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Pouncey, Peter: Rules for Old Men Waiting

Random House © 2005, 210 pages [amazon]
5 stars

[This review appeared originally in The Picolata Review.]

After the death of his wife Margaret in the spring of 1987, Robert MacIver himself fell into disrepair--failing to eat properly or to keep in contact with his former colleagues, not seeing to the work that needed doing on his isolated house on the Cape, more decrepit and older, even, than he. Given his failing health, some malady, never named, from which he suffers, MacIver's further decline is inevitable. He is resigned to it, nearly welcomes it, but after an accident jolts him from his despair he determines, as he puts it, to retrench. He establishes a set of ten rules for himself, "a simple skeleton of the well-ordered life for a feeble old man," by means of which he intends to live with some dignity until the end, and to approach death on something like his own terms. The rules include practical instructions for keeping himself fed and clothed and clean as well as directives for keeping the house heated. Having failed to lay in firewood during his months of lethargy, this last is a serious issue. MacIver decides that he will burn picture frames and furniture--though not "articles of fine craftsmanship"--as well as "books of rival scholars and other trash, before good books and my own." Arguably the most important of MacIver's ten rules, however, is that in which he imposes on himself some manner of work. As a retired professor of history, specializing in the First World War, it is not surprising that MacIver elects as his final project in life to tell a story set in the trenches of that conflict. The story he writes, of men consumed by rage over private grievances, is as nuanced and well-written and compelling as MacIver's own. It spills into the book in fragments as MacIver writes it, the stories of his life and his imagination moving in lock-step toward their inexorable, parallel ends.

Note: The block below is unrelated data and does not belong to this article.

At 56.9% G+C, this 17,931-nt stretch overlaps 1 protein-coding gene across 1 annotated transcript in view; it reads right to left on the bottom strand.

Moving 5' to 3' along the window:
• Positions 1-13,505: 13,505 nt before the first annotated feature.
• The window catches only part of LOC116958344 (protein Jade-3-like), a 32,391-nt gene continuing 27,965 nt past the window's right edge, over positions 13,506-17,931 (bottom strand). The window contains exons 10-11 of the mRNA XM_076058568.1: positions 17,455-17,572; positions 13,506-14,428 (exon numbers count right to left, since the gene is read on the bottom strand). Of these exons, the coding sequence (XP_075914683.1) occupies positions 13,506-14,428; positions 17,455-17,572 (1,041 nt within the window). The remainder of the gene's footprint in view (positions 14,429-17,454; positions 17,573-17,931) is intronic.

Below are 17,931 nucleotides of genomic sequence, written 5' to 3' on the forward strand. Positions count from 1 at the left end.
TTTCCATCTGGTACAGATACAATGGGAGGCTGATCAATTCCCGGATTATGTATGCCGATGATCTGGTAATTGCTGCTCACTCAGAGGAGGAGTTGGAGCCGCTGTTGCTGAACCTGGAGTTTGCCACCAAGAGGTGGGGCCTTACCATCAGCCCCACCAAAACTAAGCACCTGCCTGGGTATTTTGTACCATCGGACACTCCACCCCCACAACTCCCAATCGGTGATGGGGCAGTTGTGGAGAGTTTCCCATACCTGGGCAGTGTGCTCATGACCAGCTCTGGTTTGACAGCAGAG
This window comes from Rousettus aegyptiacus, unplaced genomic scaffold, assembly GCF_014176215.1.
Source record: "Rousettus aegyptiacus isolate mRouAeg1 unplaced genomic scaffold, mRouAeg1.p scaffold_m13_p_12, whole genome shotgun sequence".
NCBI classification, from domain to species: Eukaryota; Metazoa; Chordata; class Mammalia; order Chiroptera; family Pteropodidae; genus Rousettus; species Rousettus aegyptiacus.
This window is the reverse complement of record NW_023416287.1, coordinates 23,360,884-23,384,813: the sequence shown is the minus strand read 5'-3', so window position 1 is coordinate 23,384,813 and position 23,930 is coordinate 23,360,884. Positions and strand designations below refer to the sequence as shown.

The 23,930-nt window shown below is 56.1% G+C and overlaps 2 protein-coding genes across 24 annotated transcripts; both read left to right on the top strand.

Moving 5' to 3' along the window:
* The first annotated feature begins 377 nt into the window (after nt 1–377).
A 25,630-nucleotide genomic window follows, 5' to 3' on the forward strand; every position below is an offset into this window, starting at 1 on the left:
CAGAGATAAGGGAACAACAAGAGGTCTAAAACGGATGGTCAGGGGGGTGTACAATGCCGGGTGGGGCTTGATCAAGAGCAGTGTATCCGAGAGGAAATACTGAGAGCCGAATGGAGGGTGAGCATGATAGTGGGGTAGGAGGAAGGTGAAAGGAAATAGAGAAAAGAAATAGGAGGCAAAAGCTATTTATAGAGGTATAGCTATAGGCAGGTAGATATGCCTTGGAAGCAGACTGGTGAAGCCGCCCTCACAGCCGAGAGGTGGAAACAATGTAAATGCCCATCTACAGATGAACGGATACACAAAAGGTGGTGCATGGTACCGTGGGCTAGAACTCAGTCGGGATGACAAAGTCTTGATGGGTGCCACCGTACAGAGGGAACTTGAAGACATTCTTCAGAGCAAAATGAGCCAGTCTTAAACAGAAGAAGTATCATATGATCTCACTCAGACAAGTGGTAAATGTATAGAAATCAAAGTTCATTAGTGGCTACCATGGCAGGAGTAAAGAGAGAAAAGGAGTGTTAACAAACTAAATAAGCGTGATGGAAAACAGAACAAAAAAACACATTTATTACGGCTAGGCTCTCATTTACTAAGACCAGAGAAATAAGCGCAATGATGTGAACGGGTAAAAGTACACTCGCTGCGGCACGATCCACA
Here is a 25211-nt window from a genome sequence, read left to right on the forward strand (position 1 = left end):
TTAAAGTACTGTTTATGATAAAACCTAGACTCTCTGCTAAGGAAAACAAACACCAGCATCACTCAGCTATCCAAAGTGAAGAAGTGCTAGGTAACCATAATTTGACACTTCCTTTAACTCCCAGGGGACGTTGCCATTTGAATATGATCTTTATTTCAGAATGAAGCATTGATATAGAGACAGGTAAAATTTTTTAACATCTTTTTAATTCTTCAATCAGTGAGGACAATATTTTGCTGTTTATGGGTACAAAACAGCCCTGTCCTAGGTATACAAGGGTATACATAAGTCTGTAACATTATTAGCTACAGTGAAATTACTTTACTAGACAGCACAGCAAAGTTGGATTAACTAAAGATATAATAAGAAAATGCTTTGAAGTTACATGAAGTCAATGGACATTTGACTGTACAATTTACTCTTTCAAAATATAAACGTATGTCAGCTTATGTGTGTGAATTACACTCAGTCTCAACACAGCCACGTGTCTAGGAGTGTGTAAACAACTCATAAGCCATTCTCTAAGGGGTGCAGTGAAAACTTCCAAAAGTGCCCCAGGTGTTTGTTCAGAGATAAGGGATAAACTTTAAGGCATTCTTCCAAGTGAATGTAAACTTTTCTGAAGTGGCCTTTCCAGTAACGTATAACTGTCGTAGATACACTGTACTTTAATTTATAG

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About the blogger: Debra is the mother of two preternaturally attractive girls and the author of a number of books about ancient Greece, including Reading Herodotus: A Guided Tour through the Wild Boars, Dancing Suitors, and Crazy Tyrants of The History. She writes and blogs from her subterranean lair in North Haven, CT. Read more.

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